Another good friend was Sir Charles Stewart, half-brother to Castlereagh and adjutant-general to Wellington. His dashing portrait as a hussar in a splendid scarlet and gold uniform catches the glamour of the military hero and is perhaps the finest portrait by Lawrence at the National Portrait Gallery. It was Stewart who encouraged the Prince Regent to lend his patronage to the artist, so leading to the great set of full-length portraits of Allied sovereigns and leading statesmen in the Waterloo Chamber at Windsor Castle. To complete this series Lawrence travelled on the Continent between 1818 and 1820, visiting Aix, Vienna and Rome. There, he painted perhaps his greatest portrait of all, that of Pope Pius VII, which was seen by his contemporaries to compete successfully with the great painters of the past including Raphael and Titian.

Levey traces the vicissitudes in the artist's posthumous fortunes. He suggests that Lawrence's unwitting identification with the much maligned Prince Regent damaged his reputation in Britain, where his work is better represented in family collections than in museums. American collectors had none of these reservations, and so some of Lawrence's finest portraits now grace the walls of leading American museums. While it is possible to examine superb individual portraits at the National Gallery or Kenwood in London, those in search of a fuller understanding of the artist's work must explore the more comprehensive display at the National Portrait Gallery, or head for Windsor.

As Levey acknowledges, the book does not treat Lawrence's role as a highly important president of the Royal Academy, nor his significance as a collector of old master drawings, nor his position as a patron and supporter of young artists. For the Royal Acad-emy, the reader must turn to James Fenton's new history or to Holger Hoock's wider study of the Academy and the politics of British culture.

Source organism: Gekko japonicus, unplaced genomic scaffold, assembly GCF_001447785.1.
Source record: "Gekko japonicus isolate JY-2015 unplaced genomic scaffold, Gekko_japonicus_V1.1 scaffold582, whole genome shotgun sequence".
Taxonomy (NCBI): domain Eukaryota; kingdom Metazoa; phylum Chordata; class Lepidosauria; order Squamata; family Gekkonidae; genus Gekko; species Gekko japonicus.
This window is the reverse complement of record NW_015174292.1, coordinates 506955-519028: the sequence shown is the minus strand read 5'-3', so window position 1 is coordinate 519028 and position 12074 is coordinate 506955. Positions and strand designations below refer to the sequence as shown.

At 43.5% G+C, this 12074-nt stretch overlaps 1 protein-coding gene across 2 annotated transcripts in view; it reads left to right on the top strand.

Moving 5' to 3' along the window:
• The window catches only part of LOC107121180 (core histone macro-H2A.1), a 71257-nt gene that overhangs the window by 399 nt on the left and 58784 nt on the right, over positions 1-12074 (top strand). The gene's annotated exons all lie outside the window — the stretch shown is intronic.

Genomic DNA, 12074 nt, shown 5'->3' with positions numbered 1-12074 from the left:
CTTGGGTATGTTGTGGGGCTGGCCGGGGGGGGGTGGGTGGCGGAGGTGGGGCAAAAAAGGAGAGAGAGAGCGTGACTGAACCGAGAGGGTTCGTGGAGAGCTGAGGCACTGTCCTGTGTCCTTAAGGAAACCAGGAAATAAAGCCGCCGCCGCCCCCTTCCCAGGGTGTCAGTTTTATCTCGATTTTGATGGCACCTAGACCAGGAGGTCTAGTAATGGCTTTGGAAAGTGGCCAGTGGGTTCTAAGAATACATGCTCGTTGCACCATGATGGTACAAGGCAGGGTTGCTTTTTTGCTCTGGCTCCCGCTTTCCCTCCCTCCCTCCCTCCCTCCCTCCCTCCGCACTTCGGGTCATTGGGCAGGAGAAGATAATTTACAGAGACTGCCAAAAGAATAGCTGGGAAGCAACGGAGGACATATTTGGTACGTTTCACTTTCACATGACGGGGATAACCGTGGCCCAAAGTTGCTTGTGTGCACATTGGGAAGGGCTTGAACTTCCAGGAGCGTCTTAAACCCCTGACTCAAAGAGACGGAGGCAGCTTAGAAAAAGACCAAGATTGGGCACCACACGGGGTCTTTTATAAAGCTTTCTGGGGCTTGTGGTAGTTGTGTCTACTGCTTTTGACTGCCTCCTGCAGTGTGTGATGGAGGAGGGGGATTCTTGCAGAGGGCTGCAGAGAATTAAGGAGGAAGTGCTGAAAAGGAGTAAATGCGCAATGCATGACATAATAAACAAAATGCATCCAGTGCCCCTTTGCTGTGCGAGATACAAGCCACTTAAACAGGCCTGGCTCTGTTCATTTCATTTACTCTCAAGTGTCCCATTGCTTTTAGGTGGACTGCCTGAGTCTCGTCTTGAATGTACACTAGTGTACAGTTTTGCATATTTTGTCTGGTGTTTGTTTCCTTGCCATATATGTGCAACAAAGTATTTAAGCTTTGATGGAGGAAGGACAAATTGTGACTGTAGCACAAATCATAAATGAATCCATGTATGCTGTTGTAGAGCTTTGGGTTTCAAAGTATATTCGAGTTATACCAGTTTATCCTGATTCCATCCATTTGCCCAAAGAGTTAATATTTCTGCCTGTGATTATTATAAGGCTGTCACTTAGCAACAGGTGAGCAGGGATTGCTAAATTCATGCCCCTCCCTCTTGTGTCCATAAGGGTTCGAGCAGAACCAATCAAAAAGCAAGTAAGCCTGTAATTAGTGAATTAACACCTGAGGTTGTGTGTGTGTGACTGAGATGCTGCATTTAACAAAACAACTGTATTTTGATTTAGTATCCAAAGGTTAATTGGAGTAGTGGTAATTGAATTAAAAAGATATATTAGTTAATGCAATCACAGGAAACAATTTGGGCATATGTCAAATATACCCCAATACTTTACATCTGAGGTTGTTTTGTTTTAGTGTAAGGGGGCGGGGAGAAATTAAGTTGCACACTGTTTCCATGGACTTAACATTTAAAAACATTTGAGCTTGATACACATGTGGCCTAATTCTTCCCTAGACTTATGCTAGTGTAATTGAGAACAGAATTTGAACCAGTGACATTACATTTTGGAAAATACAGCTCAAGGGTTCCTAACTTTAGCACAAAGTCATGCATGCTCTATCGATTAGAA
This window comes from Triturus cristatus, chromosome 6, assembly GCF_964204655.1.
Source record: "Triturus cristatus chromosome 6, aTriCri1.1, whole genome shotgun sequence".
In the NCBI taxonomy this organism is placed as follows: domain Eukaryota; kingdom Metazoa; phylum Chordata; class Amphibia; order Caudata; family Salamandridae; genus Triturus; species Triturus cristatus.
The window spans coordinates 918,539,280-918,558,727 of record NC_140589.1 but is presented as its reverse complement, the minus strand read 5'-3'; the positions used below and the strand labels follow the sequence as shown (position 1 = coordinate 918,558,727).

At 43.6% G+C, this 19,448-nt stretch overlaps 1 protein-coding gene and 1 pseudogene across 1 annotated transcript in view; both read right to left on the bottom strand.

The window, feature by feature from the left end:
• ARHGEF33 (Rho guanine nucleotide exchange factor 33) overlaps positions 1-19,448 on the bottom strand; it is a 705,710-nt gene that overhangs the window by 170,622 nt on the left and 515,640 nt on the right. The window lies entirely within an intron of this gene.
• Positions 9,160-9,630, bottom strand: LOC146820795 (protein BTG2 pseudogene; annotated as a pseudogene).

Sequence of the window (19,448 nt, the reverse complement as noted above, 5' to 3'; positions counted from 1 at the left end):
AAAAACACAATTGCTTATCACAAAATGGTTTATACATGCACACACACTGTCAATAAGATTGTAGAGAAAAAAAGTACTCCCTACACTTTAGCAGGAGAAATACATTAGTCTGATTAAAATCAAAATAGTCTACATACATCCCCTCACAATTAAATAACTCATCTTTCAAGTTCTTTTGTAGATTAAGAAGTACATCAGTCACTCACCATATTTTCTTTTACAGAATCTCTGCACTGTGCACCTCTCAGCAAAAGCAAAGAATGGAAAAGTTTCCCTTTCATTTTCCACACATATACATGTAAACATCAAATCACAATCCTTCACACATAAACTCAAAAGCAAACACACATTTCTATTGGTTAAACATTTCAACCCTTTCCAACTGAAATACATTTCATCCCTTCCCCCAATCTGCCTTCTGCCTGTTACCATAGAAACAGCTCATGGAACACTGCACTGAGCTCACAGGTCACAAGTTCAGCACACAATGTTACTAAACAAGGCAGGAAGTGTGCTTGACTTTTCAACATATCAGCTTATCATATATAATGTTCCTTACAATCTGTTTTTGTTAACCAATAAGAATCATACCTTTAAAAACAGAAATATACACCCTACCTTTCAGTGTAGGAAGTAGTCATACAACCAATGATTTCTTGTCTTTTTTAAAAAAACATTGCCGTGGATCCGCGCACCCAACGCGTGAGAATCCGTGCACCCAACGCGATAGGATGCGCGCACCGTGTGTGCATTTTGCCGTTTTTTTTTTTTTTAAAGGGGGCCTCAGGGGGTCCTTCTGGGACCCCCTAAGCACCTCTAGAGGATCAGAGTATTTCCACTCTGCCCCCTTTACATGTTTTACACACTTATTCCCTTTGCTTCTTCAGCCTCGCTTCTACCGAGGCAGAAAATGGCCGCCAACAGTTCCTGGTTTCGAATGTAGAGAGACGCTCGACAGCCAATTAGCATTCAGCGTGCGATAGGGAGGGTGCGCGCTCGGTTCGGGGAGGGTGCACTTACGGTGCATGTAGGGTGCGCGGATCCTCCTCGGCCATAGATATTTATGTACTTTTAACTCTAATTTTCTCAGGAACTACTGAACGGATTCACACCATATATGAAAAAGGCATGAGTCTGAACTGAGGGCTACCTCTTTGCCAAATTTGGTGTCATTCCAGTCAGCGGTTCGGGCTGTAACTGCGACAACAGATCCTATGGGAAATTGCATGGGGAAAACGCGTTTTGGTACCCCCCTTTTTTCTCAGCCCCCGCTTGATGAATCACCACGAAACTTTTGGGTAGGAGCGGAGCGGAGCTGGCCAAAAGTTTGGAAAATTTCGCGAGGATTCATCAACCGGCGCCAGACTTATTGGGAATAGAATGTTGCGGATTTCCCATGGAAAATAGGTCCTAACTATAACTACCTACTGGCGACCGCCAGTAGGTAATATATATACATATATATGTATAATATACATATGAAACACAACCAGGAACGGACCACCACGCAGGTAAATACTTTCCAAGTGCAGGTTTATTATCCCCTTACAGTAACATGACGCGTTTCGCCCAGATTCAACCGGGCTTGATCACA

Surprisingly, there is no modern study of Lawrence's superb collection of drawings, one of the greatest ever formed. As a promoter of the fortunes of young artists, Lawrence might restrict his role to advice or to letters of introduction, as with the upcoming John Frederick Lewis. But he can also be found bringing out the best in the young Edward Hodges Bailey by commissioning marble busts of his fellow artists, works of outstanding quality.

In tracing Lawrence's reputation and the progress of Lawrence studies over two centuries, Levey concludes with homage to the work of Kenneth Garlick, including his 1989 catalogue of the artist's oil paintings. Now a new generation of academically based scholars are producing studies that look at Lawrence's art in a wider context. As part of this process, a new exhibition of Lawrence's work is proposed for the National Portrait Gallery and the Yale Center for British Art in 2010, almost exactly 30 years after the last great display of his work.

Levey writes with authority and with a relaxed command of language, so that this book forms the most readable and authoritative survey of the life and work of his subject and provides an essential introduction to the Regency art world.

Jacob Simon is chief curator, National Portrait Gallery.

Sir Thomas Lawrence

Author - Michael Levey
Publisher - Yale University Press
Pages - 345
Price - £45.00
ISBN - 0 300 10998 9

Please login or register to read this article.

Register to continue

Get a month's unlimited access to THE content online. Just register and complete your career summary.

Registration is free and only takes a moment. Once registered you can read a total of 3 articles each month, plus:

  • Sign up for the editor's highlights
  • Receive World University Rankings news first
  • Get job alerts, shortlist jobs and save job searches
  • Participate in reader discussions and post comments
Register

Have your say

Log in or register to post comments

Sponsored

Featured jobs